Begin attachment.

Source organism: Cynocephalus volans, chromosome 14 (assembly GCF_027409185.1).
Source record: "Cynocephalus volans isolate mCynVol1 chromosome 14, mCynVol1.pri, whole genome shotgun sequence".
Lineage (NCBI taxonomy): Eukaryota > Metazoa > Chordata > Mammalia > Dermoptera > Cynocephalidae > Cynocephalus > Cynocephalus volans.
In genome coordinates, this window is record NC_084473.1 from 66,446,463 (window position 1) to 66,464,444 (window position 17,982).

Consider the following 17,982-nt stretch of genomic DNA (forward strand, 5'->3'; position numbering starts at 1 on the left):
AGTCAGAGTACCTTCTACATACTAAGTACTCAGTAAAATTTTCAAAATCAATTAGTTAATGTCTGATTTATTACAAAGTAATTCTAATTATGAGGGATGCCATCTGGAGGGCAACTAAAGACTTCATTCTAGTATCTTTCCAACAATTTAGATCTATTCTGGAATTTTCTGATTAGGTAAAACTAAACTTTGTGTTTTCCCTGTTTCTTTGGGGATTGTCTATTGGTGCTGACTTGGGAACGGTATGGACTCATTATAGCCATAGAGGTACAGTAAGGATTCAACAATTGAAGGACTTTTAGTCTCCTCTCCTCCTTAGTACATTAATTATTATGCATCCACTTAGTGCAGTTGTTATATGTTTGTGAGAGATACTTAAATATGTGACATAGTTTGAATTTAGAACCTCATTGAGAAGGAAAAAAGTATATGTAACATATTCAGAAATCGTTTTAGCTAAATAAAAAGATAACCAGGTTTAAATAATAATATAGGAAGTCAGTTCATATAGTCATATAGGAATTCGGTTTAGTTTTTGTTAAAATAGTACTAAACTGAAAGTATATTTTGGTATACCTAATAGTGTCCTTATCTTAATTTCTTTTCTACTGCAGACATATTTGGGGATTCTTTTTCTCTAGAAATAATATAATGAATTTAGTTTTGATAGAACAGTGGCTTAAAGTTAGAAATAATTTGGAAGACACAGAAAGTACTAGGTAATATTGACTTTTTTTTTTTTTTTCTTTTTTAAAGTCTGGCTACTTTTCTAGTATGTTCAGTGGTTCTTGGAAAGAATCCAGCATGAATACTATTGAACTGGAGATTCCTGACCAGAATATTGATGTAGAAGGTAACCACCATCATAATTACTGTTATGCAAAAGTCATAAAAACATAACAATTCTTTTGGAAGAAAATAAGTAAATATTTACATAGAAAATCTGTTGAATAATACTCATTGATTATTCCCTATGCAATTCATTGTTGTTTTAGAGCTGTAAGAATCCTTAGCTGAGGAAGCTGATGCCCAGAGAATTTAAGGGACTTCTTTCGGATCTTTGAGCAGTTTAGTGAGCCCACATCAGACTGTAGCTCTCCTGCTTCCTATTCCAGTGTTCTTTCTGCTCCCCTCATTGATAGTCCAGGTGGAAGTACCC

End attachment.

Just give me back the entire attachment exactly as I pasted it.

Source organism: Cynocephalus volans, chromosome 14 (assembly GCF_027409185.1).
Source record: "Cynocephalus volans isolate mCynVol1 chromosome 14, mCynVol1.pri, whole genome shotgun sequence".
Lineage (NCBI taxonomy): Eukaryota > Metazoa > Chordata > Mammalia > Dermoptera > Cynocephalidae > Cynocephalus > Cynocephalus volans.
In genome coordinates, this window is record NC_084473.1 from 66,446,463 (window position 1) to 66,464,444 (window position 17,982).

Consider the following 17,982-nt stretch of genomic DNA (forward strand, 5'->3'; position numbering starts at 1 on the left):
AGTCAGAGTACCTTCTACATACTAAGTACTCAGTAAAATTTTCAAAATCAATTAGTTAATGTCTGATTTATTACAAAGTAATTCTAATTATGAGGGATGCCATCTGGAGGGCAACTAAAGACTTCATTCTAGTATCTTTCCAACAATTTAGATCTATTCTGGAATTTTCTGATTAGGTAAAACTAAACTTTGTGTTTTCCCTGTTTCTTTGGGGATTGTCTATTGGTGCTGACTTGGGAACGGTATGGACTCATTATAGCCATAGAGGTACAGTAAGGATTCAACAATTGAAGGACTTTTAGTCTCCTCTCCTCCTTAGTACATTAATTATTATGCATCCACTTAGTGCAGTTGTTATATGTTTGTGAGAGATACTTAAATATGTGACATAGTTTGAATTTAGAACCTCATTGAGAAGGAAAAAAGTATATGTAACATATTCAGAAATCGTTTTAGCTAAATAAAAAGATAACCAGGTTTAAATAATAATATAGGAAGTCAGTTCATATAGTCATATAGGAATTCGGTTTAGTTTTTGTTAAAATAGTACTAAACTGAAAGTATATTTTGGTATACCTAATAGTGTCCTTATCTTAATTTCTTTTCTACTGCAGACATATTTGGGGATTCTTTTTCTCTAGAAATAATATAATGAATTTAGTTTTGATAGAACAGTGGCTTAAAGTTAGAAATAATTTGGAAGACACAGAAAGTACTAGGTAATATTGACTTTTTTTTTTTTTTTCTTTTTTAAAGTCTGGCTACTTTTCTAGTATGTTCAGTGGTTCTTGGAAAGAATCCAGCATGAATACTATTGAACTGGAGATTCCTGACCAGAATATTGATGTAGAAGGTAACCACCATCATAATTACTGTTATGCAAAAGTCATAAAAACATAACAATTCTTTTGGAAGAAAATAAGTAAATATTTACATAGAAAATCTGTTGAATAATACTCATTGATTATTCCCTATGCAATTCATTGTTGTTTTAGAGCTGTAAGAATCCTTAGCTGAGGAAGCTGATGCCCAGAGAATTTAAGGGACTTCTTTCGGATCTTTGAGCAGTTTAGTGAGCCCACATCAGACTGTAGCTCTCCTGCTTCCTATTCCAGTGTTCTTTCTGCTCCCCTCATTGATAGTCCAGGTGGAAGTACCC